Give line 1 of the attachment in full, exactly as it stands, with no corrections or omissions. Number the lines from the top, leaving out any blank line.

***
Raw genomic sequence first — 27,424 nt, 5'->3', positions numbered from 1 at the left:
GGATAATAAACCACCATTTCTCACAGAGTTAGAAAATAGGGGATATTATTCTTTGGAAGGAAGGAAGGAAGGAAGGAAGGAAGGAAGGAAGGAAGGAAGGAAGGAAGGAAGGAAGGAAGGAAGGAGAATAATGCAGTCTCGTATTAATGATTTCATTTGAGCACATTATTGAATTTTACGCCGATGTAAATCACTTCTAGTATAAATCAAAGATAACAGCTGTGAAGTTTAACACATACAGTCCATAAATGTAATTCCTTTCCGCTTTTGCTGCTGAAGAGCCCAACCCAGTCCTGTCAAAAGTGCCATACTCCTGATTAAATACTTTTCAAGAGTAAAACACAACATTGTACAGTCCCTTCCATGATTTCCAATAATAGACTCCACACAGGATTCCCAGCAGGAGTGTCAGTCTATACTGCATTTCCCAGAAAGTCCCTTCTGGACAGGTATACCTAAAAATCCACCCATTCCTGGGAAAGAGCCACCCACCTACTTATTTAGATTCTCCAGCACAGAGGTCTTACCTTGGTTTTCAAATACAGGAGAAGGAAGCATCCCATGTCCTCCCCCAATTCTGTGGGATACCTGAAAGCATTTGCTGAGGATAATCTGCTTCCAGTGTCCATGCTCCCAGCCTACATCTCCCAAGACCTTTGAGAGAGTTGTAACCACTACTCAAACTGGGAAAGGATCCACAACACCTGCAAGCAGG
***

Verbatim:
Raw genomic sequence first — 27,424 nt, 5'->3', positions numbered from 1 at the left: